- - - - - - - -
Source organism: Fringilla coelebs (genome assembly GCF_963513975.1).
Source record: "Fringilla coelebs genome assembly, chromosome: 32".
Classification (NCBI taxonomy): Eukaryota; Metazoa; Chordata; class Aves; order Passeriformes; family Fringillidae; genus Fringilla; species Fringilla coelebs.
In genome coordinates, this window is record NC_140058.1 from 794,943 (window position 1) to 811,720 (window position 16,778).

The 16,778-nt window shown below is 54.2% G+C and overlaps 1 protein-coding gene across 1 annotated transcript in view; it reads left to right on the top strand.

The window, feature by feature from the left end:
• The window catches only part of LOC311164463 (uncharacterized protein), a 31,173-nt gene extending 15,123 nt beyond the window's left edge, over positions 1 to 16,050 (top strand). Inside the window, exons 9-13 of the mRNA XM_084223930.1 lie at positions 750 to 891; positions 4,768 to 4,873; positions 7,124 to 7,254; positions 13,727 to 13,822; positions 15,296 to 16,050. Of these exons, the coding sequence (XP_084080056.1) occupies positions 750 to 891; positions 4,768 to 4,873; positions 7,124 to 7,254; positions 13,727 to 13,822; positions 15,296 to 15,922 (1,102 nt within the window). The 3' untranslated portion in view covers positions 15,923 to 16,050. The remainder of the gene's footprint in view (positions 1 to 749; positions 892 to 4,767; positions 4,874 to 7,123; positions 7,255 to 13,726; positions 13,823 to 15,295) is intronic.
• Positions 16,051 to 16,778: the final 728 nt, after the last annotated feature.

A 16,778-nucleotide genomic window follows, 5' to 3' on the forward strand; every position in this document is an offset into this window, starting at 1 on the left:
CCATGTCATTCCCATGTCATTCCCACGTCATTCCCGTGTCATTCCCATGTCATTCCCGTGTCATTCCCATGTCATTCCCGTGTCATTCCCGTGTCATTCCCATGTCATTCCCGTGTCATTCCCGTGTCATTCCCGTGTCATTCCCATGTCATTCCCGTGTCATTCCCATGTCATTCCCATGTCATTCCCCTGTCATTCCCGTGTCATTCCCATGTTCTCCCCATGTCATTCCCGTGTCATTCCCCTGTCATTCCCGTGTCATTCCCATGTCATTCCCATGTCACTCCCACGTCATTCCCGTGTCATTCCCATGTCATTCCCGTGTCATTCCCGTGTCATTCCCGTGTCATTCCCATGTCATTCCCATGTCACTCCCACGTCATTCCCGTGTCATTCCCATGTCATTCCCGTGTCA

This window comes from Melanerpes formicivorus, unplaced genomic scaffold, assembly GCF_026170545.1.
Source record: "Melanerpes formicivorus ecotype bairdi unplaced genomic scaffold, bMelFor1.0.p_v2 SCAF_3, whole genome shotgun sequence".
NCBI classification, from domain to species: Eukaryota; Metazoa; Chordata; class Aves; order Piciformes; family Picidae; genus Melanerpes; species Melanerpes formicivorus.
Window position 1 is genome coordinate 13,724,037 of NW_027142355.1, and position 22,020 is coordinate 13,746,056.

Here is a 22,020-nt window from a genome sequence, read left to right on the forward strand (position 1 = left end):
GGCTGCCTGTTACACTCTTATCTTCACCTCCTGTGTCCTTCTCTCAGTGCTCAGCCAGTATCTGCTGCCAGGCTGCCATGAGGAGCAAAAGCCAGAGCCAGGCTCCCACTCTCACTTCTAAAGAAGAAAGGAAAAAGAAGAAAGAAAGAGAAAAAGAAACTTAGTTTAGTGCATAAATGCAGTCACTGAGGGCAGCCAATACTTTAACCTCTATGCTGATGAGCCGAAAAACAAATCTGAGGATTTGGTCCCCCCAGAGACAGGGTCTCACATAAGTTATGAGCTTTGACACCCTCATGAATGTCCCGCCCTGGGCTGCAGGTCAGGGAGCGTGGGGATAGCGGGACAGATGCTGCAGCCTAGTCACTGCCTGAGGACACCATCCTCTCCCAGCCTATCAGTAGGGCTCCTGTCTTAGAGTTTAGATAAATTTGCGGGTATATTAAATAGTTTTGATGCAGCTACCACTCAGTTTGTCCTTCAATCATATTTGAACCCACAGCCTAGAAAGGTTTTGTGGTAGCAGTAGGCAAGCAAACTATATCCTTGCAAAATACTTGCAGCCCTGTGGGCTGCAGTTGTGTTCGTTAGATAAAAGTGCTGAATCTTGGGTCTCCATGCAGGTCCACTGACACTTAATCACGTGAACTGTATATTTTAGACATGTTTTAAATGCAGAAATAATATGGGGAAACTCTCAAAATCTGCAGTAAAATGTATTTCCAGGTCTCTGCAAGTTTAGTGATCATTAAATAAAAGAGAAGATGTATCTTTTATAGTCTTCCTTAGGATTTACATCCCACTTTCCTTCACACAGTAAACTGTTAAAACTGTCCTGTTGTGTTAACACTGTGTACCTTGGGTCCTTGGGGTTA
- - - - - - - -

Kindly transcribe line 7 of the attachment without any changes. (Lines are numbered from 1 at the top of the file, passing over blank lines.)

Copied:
• The window catches only part of LOC311164463 (uncharacterized protein), a 31,173-nt gene extending 15,123 nt beyond the window's left edge, over positions 1 to 16,050 (top strand). Inside the window, exons 9-13 of the mRNA XM_084223930.1 lie at positions 750 to 891; positions 4,768 to 4,873; positions 7,124 to 7,254; positions 13,727 to 13,822; positions 15,296 to 16,050. Of these exons, the coding sequence (XP_084080056.1) occupies positions 750 to 891; positions 4,768 to 4,873; positions 7,124 to 7,254; positions 13,727 to 13,822; positions 15,296 to 15,922 (1,102 nt within the window). The 3' untranslated portion in view covers positions 15,923 to 16,050. The remainder of the gene's footprint in view (positions 1 to 749; positions 892 to 4,767; positions 4,874 to 7,123; positions 7,255 to 13,726; positions 13,823 to 15,295) is intronic.